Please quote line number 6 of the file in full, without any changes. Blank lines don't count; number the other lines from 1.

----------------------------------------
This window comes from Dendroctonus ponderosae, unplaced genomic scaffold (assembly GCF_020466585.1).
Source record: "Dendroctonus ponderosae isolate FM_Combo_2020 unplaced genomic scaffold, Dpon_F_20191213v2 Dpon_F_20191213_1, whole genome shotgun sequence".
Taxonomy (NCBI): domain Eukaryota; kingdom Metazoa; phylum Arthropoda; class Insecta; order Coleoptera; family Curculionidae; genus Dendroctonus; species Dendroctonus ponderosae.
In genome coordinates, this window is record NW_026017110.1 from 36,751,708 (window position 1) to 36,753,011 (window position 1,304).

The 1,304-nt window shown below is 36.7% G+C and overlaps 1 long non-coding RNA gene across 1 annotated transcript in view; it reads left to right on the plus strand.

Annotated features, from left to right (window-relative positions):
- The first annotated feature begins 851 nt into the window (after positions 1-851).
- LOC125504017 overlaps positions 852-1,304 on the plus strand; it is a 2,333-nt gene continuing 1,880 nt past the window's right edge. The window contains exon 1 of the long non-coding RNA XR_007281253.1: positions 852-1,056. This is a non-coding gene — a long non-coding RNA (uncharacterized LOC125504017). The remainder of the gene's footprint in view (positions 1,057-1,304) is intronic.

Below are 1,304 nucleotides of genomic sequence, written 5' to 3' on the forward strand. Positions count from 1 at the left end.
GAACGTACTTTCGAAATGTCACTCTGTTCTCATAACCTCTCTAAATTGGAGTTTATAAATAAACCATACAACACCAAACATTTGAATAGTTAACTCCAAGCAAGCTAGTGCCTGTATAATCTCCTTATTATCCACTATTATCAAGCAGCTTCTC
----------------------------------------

Annotated features, from left to right (window-relative positions):